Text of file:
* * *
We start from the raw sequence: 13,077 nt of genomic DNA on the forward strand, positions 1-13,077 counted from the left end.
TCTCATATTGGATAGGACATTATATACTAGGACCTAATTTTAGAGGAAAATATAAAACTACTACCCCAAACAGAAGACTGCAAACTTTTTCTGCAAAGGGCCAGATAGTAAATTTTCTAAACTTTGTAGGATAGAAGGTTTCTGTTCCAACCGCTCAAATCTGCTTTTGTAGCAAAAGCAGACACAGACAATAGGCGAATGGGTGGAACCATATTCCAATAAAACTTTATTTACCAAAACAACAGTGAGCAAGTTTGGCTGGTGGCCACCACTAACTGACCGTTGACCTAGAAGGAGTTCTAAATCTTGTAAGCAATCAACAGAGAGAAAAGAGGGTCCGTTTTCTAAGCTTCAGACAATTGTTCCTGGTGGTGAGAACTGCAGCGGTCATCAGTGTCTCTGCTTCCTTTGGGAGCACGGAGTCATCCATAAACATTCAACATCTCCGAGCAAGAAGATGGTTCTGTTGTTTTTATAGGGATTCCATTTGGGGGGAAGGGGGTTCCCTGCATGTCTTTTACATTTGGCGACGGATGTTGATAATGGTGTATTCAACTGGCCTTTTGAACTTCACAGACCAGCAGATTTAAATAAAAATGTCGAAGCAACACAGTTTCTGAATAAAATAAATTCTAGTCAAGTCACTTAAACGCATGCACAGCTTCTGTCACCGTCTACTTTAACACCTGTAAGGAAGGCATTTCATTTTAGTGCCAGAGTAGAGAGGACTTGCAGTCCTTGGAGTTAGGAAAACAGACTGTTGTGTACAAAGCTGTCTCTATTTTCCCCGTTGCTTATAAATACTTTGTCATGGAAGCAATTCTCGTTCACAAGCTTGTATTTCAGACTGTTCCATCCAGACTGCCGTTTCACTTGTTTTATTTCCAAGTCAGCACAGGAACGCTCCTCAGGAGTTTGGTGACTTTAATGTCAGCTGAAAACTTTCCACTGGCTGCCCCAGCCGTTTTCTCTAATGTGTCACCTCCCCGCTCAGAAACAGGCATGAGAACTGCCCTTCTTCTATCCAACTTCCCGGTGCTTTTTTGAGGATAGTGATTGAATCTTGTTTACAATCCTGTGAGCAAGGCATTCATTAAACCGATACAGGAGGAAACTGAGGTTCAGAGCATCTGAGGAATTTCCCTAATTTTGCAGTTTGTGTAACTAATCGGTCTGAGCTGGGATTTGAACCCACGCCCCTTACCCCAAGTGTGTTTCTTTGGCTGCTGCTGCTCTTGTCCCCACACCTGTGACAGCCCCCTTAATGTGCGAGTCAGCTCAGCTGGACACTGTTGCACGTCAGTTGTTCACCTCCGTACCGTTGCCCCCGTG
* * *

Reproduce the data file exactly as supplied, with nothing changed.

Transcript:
We start from the raw sequence: 13,077 nt of genomic DNA on the forward strand, positions 1-13,077 counted from the left end.
TCTCATATTGGATAGGACATTATATACTAGGACCTAATTTTAGAGGAAAATATAAAACTACTACCCCAAACAGAAGACTGCAAACTTTTTCTGCAAAGGGCCAGATAGTAAATTTTCTAAACTTTGTAGGATAGAAGGTTTCTGTTCCAACCGCTCAAATCTGCTTTTGTAGCAAAAGCAGACACAGACAATAGGCGAATGGGTGGAACCATATTCCAATAAAACTTTATTTACCAAAACAACAGTGAGCAAGTTTGGCTGGTGGCCACCACTAACTGACCGTTGACCTAGAAGGAGTTCTAAATCTTGTAAGCAATCAACAGAGAGAAAAGAGGGTCCGTTTTCTAAGCTTCAGACAATTGTTCCTGGTGGTGAGAACTGCAGCGGTCATCAGTGTCTCTGCTTCCTTTGGGAGCACGGAGTCATCCATAAACATTCAACATCTCCGAGCAAGAAGATGGTTCTGTTGTTTTTATAGGGATTCCATTTGGGGGGAAGGGGGTTCCCTGCATGTCTTTTACATTTGGCGACGGATGTTGATAATGGTGTATTCAACTGGCCTTTTGAACTTCACAGACCAGCAGATTTAAATAAAAATGTCGAAGCAACACAGTTTCTGAATAAAATAAATTCTAGTCAAGTCACTTAAACGCATGCACAGCTTCTGTCACCGTCTACTTTAACACCTGTAAGGAAGGCATTTCATTTTAGTGCCAGAGTAGAGAGGACTTGCAGTCCTTGGAGTTAGGAAAACAGACTGTTGTGTACAAAGCTGTCTCTATTTTCCCCGTTGCTTATAAATACTTTGTCATGGAAGCAATTCTCGTTCACAAGCTTGTATTTCAGACTGTTCCATCCAGACTGCCGTTTCACTTGTTTTATTTCCAAGTCAGCACAGGAACGCTCCTCAGGAGTTTGGTGACTTTAATGTCAGCTGAAAACTTTCCACTGGCTGCCCCAGCCGTTTTCTCTAATGTGTCACCTCCCCGCTCAGAAACAGGCATGAGAACTGCCCTTCTTCTATCCAACTTCCCGGTGCTTTTTTGAGGATAGTGATTGAATCTTGTTTACAATCCTGTGAGCAAGGCATTCATTAAACCGATACAGGAGGAAACTGAGGTTCAGAGCATCTGAGGAATTTCCCTAATTTTGCAGTTTGTGTAACTAATCGGTCTGAGCTGGGATTTGAACCCACGCCCCTTACCCCAAGTGTGTTTCTTTGGCTGCTGCTGCTCTTGTCCCCACACCTGTGACAGCCCCCTTAATGTGCGAGTCAGCTCAGCTGGACACTGTTGCACGTCAGTTGTTCACCTCCGTACCGTTGCCCCCGTG